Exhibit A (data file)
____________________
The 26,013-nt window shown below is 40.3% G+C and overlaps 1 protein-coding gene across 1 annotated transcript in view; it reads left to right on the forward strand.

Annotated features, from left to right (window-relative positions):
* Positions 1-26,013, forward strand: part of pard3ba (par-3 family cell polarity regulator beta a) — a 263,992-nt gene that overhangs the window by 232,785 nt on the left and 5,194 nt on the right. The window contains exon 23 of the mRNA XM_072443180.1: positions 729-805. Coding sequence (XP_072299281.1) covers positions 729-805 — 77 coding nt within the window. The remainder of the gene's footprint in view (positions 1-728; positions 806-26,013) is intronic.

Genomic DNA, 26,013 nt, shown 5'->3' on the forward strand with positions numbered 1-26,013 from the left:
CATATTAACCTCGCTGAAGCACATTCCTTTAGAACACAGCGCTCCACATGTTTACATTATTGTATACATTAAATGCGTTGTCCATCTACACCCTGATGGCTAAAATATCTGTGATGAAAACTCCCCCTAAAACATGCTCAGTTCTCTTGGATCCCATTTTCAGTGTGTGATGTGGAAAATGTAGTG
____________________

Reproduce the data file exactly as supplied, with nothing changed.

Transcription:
The 26,013-nt window shown below is 40.3% G+C and overlaps 1 protein-coding gene across 1 annotated transcript in view; it reads left to right on the forward strand.

Annotated features, from left to right (window-relative positions):
* Positions 1-26,013, forward strand: part of pard3ba (par-3 family cell polarity regulator beta a) — a 263,992-nt gene that overhangs the window by 232,785 nt on the left and 5,194 nt on the right. The window contains exon 23 of the mRNA XM_072443180.1: positions 729-805. Coding sequence (XP_072299281.1) covers positions 729-805 — 77 coding nt within the window. The remainder of the gene's footprint in view (positions 1-728; positions 806-26,013) is intronic.

Genomic DNA, 26,013 nt, shown 5'->3' on the forward strand with positions numbered 1-26,013 from the left:
CATATTAACCTCGCTGAAGCACATTCCTTTAGAACACAGCGCTCCACATGTTTACATTATTGTATACATTAAATGCGTTGTCCATCTACACCCTGATGGCTAAAATATCTGTGATGAAAACTCCCCCTAAAACATGCTCAGTTCTCTTGGATCCCATTTTCAGTGTGTGATGTGGAAAATGTAGTG